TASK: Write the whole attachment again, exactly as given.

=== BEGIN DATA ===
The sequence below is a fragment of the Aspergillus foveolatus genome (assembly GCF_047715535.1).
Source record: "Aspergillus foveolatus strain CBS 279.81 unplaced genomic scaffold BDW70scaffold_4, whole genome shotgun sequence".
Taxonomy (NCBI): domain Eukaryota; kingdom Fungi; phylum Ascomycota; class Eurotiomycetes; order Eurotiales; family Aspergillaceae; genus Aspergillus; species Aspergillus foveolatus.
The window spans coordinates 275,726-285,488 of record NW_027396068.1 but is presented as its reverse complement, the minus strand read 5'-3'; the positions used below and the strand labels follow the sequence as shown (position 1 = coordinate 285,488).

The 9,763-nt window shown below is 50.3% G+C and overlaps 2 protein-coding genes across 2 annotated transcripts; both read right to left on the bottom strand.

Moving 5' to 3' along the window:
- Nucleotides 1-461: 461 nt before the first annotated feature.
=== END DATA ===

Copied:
The sequence below is a fragment of the Aspergillus foveolatus genome (assembly GCF_047715535.1).
Source record: "Aspergillus foveolatus strain CBS 279.81 unplaced genomic scaffold BDW70scaffold_4, whole genome shotgun sequence".
Taxonomy (NCBI): domain Eukaryota; kingdom Fungi; phylum Ascomycota; class Eurotiomycetes; order Eurotiales; family Aspergillaceae; genus Aspergillus; species Aspergillus foveolatus.
The window spans coordinates 275,726-285,488 of record NW_027396068.1 but is presented as its reverse complement, the minus strand read 5'-3'; the positions used below and the strand labels follow the sequence as shown (position 1 = coordinate 285,488).

The 9,763-nt window shown below is 50.3% G+C and overlaps 2 protein-coding genes across 2 annotated transcripts; both read right to left on the bottom strand.

Moving 5' to 3' along the window:
- Nucleotides 1-461: 461 nt before the first annotated feature.